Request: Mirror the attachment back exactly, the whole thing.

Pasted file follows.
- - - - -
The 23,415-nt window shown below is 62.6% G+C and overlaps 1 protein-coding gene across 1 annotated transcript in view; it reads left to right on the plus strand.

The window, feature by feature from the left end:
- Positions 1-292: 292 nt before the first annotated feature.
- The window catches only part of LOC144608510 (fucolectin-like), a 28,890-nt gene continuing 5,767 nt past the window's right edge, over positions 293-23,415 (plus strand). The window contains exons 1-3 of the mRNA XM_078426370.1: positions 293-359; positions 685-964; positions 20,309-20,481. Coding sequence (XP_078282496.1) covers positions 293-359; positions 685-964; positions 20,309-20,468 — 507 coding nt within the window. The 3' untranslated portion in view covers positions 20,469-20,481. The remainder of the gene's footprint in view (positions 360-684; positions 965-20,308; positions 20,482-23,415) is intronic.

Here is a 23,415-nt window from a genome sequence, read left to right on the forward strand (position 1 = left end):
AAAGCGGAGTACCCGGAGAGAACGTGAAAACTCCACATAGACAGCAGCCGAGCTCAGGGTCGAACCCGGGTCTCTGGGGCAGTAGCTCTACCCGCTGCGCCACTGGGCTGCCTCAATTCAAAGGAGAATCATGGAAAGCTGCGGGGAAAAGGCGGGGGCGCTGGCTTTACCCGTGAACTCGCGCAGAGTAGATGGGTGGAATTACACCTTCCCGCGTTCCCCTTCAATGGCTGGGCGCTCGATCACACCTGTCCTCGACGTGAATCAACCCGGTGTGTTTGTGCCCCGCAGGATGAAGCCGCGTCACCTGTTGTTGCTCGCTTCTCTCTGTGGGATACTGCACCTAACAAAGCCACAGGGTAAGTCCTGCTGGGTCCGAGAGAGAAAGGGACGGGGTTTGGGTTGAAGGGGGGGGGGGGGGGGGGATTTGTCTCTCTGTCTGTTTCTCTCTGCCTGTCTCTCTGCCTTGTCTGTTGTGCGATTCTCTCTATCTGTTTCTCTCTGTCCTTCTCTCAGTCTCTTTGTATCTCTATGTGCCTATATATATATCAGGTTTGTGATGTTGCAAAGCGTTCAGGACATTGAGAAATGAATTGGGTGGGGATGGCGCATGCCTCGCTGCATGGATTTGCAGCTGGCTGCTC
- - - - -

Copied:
The 23,415-nt window shown below is 62.6% G+C and overlaps 1 protein-coding gene across 1 annotated transcript in view; it reads left to right on the plus strand.

The window, feature by feature from the left end:
- Positions 1-292: 292 nt before the first annotated feature.
- The window catches only part of LOC144608510 (fucolectin-like), a 28,890-nt gene continuing 5,767 nt past the window's right edge, over positions 293-23,415 (plus strand). The window contains exons 1-3 of the mRNA XM_078426370.1: positions 293-359; positions 685-964; positions 20,309-20,481. Coding sequence (XP_078282496.1) covers positions 293-359; positions 685-964; positions 20,309-20,468 — 507 coding nt within the window. The 3' untranslated portion in view covers positions 20,469-20,481. The remainder of the gene's footprint in view (positions 360-684; positions 965-20,308; positions 20,482-23,415) is intronic.

Here is a 23,415-nt window from a genome sequence, read left to right on the forward strand (position 1 = left end):
AAAGCGGAGTACCCGGAGAGAACGTGAAAACTCCACATAGACAGCAGCCGAGCTCAGGGTCGAACCCGGGTCTCTGGGGCAGTAGCTCTACCCGCTGCGCCACTGGGCTGCCTCAATTCAAAGGAGAATCATGGAAAGCTGCGGGGAAAAGGCGGGGGCGCTGGCTTTACCCGTGAACTCGCGCAGAGTAGATGGGTGGAATTACACCTTCCCGCGTTCCCCTTCAATGGCTGGGCGCTCGATCACACCTGTCCTCGACGTGAATCAACCCGGTGTGTTTGTGCCCCGCAGGATGAAGCCGCGTCACCTGTTGTTGCTCGCTTCTCTCTGTGGGATACTGCACCTAACAAAGCCACAGGGTAAGTCCTGCTGGGTCCGAGAGAGAAAGGGACGGGGTTTGGGTTGAAGGGGGGGGGGGGGGGGGGATTTGTCTCTCTGTCTGTTTCTCTCTGCCTGTCTCTCTGCCTTGTCTGTTGTGCGATTCTCTCTATCTGTTTCTCTCTGTCCTTCTCTCAGTCTCTTTGTATCTCTATGTGCCTATATATATATCAGGTTTGTGATGTTGCAAAGCGTTCAGGACATTGAGAAATGAATTGGGTGGGGATGGCGCATGCCTCGCTGCATGGATTTGCAGCTGGCTGCTC